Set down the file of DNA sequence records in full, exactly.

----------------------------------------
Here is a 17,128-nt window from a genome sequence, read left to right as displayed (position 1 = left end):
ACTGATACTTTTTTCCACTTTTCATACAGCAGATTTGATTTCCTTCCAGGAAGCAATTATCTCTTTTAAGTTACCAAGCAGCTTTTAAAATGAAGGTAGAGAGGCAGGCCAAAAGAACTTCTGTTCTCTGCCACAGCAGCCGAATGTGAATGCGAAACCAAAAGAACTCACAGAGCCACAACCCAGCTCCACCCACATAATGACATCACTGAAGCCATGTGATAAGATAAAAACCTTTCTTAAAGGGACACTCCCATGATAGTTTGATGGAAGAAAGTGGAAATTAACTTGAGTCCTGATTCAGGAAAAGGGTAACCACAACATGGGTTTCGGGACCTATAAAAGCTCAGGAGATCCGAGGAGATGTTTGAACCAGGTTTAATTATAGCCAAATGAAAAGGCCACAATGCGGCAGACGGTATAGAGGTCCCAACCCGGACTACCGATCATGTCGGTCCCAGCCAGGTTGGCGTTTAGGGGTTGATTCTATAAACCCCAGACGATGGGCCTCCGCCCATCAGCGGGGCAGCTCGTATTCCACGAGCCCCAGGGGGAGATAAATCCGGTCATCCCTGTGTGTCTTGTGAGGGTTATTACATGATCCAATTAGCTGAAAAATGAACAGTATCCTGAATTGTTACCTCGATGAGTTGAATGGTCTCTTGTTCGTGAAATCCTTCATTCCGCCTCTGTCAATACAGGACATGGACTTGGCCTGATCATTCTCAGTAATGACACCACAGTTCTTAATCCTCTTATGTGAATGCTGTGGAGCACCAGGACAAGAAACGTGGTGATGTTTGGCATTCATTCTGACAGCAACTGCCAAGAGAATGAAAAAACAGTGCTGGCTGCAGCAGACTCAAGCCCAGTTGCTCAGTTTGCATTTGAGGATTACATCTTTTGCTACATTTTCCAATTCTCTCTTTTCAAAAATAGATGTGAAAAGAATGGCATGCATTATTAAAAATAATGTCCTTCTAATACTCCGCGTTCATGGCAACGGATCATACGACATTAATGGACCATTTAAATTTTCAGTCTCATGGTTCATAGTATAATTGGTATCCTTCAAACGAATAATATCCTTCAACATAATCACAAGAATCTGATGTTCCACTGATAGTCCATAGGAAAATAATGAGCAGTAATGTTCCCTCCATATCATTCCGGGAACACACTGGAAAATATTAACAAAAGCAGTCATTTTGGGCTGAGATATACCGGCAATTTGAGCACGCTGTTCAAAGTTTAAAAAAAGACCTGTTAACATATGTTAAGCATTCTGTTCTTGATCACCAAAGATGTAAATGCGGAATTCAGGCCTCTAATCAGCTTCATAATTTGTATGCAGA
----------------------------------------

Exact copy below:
Here is a 17,128-nt window from a genome sequence, read left to right as displayed (position 1 = left end):
ACTGATACTTTTTTCCACTTTTCATACAGCAGATTTGATTTCCTTCCAGGAAGCAATTATCTCTTTTAAGTTACCAAGCAGCTTTTAAAATGAAGGTAGAGAGGCAGGCCAAAAGAACTTCTGTTCTCTGCCACAGCAGCCGAATGTGAATGCGAAACCAAAAGAACTCACAGAGCCACAACCCAGCTCCACCCACATAATGACATCACTGAAGCCATGTGATAAGATAAAAACCTTTCTTAAAGGGACACTCCCATGATAGTTTGATGGAAGAAAGTGGAAATTAACTTGAGTCCTGATTCAGGAAAAGGGTAACCACAACATGGGTTTCGGGACCTATAAAAGCTCAGGAGATCCGAGGAGATGTTTGAACCAGGTTTAATTATAGCCAAATGAAAAGGCCACAATGCGGCAGACGGTATAGAGGTCCCAACCCGGACTACCGATCATGTCGGTCCCAGCCAGGTTGGCGTTTAGGGGTTGATTCTATAAACCCCAGACGATGGGCCTCCGCCCATCAGCGGGGCAGCTCGTATTCCACGAGCCCCAGGGGGAGATAAATCCGGTCATCCCTGTGTGTCTTGTGAGGGTTATTACATGATCCAATTAGCTGAAAAATGAACAGTATCCTGAATTGTTACCTCGATGAGTTGAATGGTCTCTTGTTCGTGAAATCCTTCATTCCGCCTCTGTCAATACAGGACATGGACTTGGCCTGATCATTCTCAGTAATGACACCACAGTTCTTAATCCTCTTATGTGAATGCTGTGGAGCACCAGGACAAGAAACGTGGTGATGTTTGGCATTCATTCTGACAGCAACTGCCAAGAGAATGAAAAAACAGTGCTGGCTGCAGCAGACTCAAGCCCAGTTGCTCAGTTTGCATTTGAGGATTACATCTTTTGCTACATTTTCCAATTCTCTCTTTTCAAAAATAGATGTGAAAAGAATGGCATGCATTATTAAAAATAATGTCCTTCTAATACTCCGCGTTCATGGCAACGGATCATACGACATTAATGGACCATTTAAATTTTCAGTCTCATGGTTCATAGTATAATTGGTATCCTTCAAACGAATAATATCCTTCAACATAATCACAAGAATCTGATGTTCCACTGATAGTCCATAGGAAAATAATGAGCAGTAATGTTCCCTCCATATCATTCCGGGAACACACTGGAAAATATTAACAAAAGCAGTCATTTTGGGCTGAGATATACCGGCAATTTGAGCACGCTGTTCAAAGTTTAAAAAAAGACCTGTTAACATATGTTAAGCATTCTGTTCTTGATCACCAAAGATGTAAATGCGGAATTCAGGCCTCTAATCAGCTTCATAATTTGTATGCAGA